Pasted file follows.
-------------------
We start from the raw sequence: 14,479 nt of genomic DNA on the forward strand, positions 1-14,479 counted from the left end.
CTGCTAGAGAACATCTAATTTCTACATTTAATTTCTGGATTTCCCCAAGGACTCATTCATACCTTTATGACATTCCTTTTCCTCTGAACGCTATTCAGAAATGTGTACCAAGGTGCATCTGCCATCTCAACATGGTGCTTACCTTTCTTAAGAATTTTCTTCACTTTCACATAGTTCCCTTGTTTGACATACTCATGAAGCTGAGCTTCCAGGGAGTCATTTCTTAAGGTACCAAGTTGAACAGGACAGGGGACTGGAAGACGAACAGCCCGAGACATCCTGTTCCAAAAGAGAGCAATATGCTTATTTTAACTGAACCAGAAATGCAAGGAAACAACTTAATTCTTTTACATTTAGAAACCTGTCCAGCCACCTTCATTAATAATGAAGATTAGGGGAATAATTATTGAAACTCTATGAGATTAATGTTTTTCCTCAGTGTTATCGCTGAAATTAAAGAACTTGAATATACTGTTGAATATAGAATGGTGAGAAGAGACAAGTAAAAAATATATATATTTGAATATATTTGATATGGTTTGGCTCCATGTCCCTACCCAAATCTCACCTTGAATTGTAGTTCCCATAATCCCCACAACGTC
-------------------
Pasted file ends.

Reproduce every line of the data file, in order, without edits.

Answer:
We start from the raw sequence: 14,479 nt of genomic DNA on the forward strand, positions 1-14,479 counted from the left end.
CTGCTAGAGAACATCTAATTTCTACATTTAATTTCTGGATTTCCCCAAGGACTCATTCATACCTTTATGACATTCCTTTTCCTCTGAACGCTATTCAGAAATGTGTACCAAGGTGCATCTGCCATCTCAACATGGTGCTTACCTTTCTTAAGAATTTTCTTCACTTTCACATAGTTCCCTTGTTTGACATACTCATGAAGCTGAGCTTCCAGGGAGTCATTTCTTAAGGTACCAAGTTGAACAGGACAGGGGACTGGAAGACGAACAGCCCGAGACATCCTGTTCCAAAAGAGAGCAATATGCTTATTTTAACTGAACCAGAAATGCAAGGAAACAACTTAATTCTTTTACATTTAGAAACCTGTCCAGCCACCTTCATTAATAATGAAGATTAGGGGAATAATTATTGAAACTCTATGAGATTAATGTTTTTCCTCAGTGTTATCGCTGAAATTAAAGAACTTGAATATACTGTTGAATATAGAATGGTGAGAAGAGACAAGTAAAAAATATATATATTTGAATATATTTGATATGGTTTGGCTCCATGTCCCTACCCAAATCTCACCTTGAATTGTAGTTCCCATAATCCCCACAACGTC